Come, Been and Gone
I saw the Michael Clark Company’s ‘Come, Been and Gone’ (click) this week. Twenty four hours before sitting in The Barbican for this dance production, I’d been on the pitch at Old Trafford for the penalty shoot out at the end of Soccer Aid, by contrast utterly random and basic in it’s excitement. Come, Been and Gone was an incredible experience. One so compelling, it removed my conscious from the relentless mediocre information stream of modern living.
I was taken there by a friend of Clark, Jake Walters (click), the photographer who shot images for the project. The work is inspired by David Bowie, but also includes elements by Dave’s pals Lou and Iggy, amongst other significant musical creatives. I’m a devoted fan of Bowie, but have only rarely seen dance performed, so was viewing as a relative layman. That’s what is telling about Clark’s performances; even if you don’t know the first thing about dance, it’s very apparent that you’re regarding the work of a genius.
A series of sets unfolded including modern, mental, classic and sexually provocative dance all played out to a clever edit of songs. An unreleased track by Wire, the rigorous Mass Production by Iggy Pop and All The Mad Men by Bowie each with a fresh dialect of movement. It’s a while before you engage in what you’re seeing without your brain sporadically thinking mundane thoughts. Gradually the dancing, visuals and music talk to you in an abstract manner. Your position as watcher in The Barbican falls away. It’s a multilayered encounter, as paintings by Peter Doig are lowered on wires, and at one point we’re treated a section of video of Bowie singing Heroes while Clarks dancers flow and articulate below. Dave wears a crucifix in that video, one notes, mesmerised.
The Bowie style references are deft, not obvious or pedantic. The whole composition is very accomplished on that level; Not all about Bowie, not all obvious tracks or iconic hairstyles. The costumes by Stevie Stewart (of Bodymap) are interpretations of the artists verve, in dance costume form and in no way slavishly Bowiesque. The set design and lighting were also excellent.
The penultimate piece is performed to Aladdin Sane, and the dancers are clad in liquid orange-sun-silver graduated metallic cat suits reminiscent of excerpts from The Man Who Fell To Earth. It was everything you’d want from that epic song, blissfully eloquent and expressive. So much for your conscious to absorb, it made me rush a bit. I did think actually I cant take a great deal more of this before something gives, as the shapes and expressions sort of surge and explode in your brain, the whole thing becomes ecstatic.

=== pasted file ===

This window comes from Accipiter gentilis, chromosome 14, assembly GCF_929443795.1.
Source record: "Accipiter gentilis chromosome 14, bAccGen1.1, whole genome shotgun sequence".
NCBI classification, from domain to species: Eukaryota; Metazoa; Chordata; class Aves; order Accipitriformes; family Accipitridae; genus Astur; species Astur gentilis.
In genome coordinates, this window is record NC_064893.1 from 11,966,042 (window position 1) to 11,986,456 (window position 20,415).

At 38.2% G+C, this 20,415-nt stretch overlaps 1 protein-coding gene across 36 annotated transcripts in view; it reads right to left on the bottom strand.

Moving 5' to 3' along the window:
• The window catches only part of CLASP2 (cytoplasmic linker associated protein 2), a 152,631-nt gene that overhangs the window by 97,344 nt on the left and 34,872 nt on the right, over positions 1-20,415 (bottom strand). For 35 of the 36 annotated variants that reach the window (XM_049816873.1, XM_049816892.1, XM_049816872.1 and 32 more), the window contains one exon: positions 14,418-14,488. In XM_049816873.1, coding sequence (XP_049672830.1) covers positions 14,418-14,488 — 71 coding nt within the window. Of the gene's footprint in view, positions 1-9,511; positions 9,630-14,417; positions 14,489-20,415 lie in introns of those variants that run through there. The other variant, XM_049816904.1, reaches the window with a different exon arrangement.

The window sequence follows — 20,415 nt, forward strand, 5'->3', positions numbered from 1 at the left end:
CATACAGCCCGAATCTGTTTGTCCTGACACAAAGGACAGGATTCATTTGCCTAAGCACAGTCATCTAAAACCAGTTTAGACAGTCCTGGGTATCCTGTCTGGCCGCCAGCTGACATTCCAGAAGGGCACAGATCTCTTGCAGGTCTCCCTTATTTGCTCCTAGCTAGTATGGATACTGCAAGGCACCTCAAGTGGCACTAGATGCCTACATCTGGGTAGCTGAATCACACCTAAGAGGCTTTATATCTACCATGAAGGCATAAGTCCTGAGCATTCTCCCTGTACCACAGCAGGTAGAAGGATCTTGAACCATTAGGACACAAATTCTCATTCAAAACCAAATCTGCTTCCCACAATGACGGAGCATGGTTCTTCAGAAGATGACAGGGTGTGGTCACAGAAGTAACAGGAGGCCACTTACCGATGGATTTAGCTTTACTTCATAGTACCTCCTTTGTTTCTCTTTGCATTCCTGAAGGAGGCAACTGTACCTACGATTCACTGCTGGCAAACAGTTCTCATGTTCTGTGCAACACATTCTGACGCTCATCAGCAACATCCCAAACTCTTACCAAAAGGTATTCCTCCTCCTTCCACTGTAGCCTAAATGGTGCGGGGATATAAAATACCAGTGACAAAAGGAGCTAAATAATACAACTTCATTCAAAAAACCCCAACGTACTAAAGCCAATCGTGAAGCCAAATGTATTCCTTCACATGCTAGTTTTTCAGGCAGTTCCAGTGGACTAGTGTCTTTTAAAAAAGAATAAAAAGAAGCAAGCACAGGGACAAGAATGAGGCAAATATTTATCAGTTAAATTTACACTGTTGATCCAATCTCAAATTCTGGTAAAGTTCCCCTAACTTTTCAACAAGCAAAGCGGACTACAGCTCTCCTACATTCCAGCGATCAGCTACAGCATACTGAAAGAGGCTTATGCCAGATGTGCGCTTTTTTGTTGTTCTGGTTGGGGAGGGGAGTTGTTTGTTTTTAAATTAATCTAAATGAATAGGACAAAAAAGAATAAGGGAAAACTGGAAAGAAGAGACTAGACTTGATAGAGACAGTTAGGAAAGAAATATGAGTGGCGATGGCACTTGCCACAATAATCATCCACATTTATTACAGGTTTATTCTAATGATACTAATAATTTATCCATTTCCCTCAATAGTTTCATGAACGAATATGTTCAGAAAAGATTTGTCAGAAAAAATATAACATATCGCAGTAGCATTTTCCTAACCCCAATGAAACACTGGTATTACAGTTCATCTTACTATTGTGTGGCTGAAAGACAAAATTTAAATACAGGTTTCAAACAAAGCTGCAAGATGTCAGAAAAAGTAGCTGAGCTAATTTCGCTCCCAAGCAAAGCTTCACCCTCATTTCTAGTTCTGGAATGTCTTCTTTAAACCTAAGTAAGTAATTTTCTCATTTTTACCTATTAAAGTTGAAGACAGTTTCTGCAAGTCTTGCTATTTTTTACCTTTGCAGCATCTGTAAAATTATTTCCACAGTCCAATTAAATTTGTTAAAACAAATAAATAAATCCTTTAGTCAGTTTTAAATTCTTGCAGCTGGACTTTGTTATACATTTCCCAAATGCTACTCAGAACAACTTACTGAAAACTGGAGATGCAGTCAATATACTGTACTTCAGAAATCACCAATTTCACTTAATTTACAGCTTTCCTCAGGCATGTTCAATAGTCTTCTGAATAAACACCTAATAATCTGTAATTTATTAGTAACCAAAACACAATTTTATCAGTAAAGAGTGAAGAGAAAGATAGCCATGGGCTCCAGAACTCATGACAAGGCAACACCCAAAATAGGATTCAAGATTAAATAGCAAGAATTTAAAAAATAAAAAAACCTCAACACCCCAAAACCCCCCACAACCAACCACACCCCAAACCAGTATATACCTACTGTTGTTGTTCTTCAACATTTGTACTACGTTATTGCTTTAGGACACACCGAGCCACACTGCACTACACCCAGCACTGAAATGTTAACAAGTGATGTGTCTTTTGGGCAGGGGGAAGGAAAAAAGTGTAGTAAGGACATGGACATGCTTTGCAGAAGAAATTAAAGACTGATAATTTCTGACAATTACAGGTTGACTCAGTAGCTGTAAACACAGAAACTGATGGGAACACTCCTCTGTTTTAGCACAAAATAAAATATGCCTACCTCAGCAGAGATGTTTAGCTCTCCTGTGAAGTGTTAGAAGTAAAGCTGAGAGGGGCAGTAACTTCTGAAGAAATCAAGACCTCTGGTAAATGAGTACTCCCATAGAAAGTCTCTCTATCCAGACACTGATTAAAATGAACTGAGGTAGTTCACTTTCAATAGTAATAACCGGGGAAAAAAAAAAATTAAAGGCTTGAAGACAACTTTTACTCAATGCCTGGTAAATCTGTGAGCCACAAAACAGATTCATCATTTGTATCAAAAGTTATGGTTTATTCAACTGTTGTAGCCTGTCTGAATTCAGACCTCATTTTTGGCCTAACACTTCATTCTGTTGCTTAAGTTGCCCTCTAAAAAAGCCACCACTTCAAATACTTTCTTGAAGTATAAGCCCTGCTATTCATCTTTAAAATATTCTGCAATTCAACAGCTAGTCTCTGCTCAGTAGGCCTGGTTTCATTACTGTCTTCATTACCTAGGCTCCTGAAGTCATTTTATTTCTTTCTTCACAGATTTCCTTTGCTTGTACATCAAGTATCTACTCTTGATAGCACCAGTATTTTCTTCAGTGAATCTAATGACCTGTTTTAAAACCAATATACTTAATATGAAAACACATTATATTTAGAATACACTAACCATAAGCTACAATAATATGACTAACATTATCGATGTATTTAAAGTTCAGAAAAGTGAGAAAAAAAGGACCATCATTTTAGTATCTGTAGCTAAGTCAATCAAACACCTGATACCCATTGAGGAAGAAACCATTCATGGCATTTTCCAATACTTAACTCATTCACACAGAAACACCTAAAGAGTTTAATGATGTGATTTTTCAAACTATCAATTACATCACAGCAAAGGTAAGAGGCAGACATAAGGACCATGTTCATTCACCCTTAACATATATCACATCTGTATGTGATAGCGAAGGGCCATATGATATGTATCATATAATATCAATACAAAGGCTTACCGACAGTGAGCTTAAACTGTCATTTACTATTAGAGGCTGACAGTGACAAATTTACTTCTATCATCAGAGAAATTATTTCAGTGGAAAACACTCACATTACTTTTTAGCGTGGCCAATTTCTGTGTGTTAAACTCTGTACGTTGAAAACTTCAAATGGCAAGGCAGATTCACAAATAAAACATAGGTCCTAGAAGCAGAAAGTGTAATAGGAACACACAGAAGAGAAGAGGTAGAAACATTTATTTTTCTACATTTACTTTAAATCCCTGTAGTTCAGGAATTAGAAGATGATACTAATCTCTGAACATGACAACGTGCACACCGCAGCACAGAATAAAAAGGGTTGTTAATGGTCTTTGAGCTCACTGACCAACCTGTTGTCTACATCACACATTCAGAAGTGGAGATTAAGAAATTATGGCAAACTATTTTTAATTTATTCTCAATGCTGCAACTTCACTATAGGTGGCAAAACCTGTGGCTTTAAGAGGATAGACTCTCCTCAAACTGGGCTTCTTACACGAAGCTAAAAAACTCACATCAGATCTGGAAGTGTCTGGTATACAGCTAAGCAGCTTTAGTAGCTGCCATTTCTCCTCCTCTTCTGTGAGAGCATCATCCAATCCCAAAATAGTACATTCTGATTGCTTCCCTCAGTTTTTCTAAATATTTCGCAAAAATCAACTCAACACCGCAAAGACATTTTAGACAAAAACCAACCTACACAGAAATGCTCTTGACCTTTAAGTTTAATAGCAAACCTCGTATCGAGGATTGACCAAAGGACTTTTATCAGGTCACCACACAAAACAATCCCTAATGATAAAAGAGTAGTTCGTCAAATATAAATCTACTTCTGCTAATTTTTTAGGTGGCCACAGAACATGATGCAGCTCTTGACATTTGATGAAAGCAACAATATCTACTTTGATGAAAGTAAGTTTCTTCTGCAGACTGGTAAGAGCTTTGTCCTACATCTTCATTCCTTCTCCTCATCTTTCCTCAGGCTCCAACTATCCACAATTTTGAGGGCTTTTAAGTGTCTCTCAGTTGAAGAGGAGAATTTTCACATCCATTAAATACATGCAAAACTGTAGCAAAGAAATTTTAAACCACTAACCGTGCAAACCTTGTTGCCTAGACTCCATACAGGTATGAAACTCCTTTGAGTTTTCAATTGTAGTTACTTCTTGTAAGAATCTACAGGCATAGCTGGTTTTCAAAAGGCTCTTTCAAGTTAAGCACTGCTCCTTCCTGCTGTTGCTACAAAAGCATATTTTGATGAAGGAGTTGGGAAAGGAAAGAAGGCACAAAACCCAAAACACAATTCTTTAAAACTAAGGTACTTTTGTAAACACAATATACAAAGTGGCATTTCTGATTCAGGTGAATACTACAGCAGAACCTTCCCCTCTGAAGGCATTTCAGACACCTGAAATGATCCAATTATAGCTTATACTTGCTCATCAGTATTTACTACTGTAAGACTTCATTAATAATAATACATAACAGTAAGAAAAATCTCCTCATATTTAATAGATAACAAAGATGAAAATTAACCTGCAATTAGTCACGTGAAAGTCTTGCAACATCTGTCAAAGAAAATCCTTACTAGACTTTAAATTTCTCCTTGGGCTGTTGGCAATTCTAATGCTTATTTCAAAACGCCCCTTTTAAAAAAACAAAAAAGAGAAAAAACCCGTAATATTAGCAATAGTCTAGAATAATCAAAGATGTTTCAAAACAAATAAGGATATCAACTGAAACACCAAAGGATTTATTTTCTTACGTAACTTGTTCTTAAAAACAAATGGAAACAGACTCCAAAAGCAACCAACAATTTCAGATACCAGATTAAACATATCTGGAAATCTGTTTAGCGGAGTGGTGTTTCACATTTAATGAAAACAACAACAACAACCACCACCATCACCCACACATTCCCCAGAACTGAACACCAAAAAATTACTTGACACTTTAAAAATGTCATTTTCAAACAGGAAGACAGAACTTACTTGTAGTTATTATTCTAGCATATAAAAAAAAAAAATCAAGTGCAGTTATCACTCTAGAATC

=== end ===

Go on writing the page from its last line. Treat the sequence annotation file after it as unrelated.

The last piece is the relentless rock pounding of Jean Genie. All I can do is run round a park listening to this in comparison to what Clark’s crew do with it. (Note. Don’t dwell on the video of this on the companies site, it looks silly in comparison to the real work, and almost what stalwart cynics might guess modern dance affairs might look like). The whole work is hugely entertaining. Other than dance brilliance and style, Clark has an impudent sense of humour. For example elements such as a syringe and abyss adorned cat suit a dancer wears for Velvet Underground’s Heroin. Words flash up for split seconds; sexual language mixed with words like ‘fudge’, ‘sack; and ‘dudel’ are very Clark and very cheeky.
Clark made a number of appearances himself, which pleased the audience and me. It’s gratifying to see the head that all of this madness and beauty springs from. He takes the piss a little, but still has miraculous expressions at his disposal. He finally danced on wearing a droopy yellow smiley face baby grow. It was on the floor when Jake and I visited his dressing room to say hello and congratulations. The room was littered with mad fascinating bits and pieces of peculiar detritus, dislocated completely from the chrome curtained splendour of the Barbican.
He talked intensely about sound details and lighting, and the new bits they’ve added. He was talking to a bloke about how to put the show on in the Turbine Hall of The Tate Modern. It’s this summer and the public will be able to watch the company rehearse. The different venue will change how the work functions; the company will roll with that, constantly evolving. Go and see it. It’s mental and amazing. Michael told us how one of the company had lost her husband a fortnight ago, but was dancing on. They work extraordinarily hard and even at this pinnacle of their art, are poorly funded. What money comes in, goes back into production. The dancers don’t get paid much at all.
When we left The Barbican, it was raining, dark and late. Silk Street was deserted. Except a for small girl/woman sat in a pool of light and dryness at the bus stop. She looked up and smiled at us without thinking. It was Oxsana, one of the company, wearing clogs and tight jeans. She was lively considering the performance she’d just given. She was cheery considering it was her who had lost her husband. One wonders would the Barbican audience believe the girl they just marvelled at in a spectacular vision on the stage would be waiting in the drizzle long after they’d got safely home or to late supper? The whole damp vista was a world apart from the money sodden and vastly attended Soccer Aid affair the night before. It seems the public at large place a far higher value on Al Murray, Jamie Theakston and Alan Shearer playing ‘fun’ football than our most talented creatives experimenting brilliantly with the work of legends like Bowie. Soccer Aid was for charity, and its not fair to judge on that level really, so I wont. Life isn’t particularly fair, but on occasion you experience something truly remarkable that stays with you deep down, and I’m not talking about a celebrity penalty shoot out.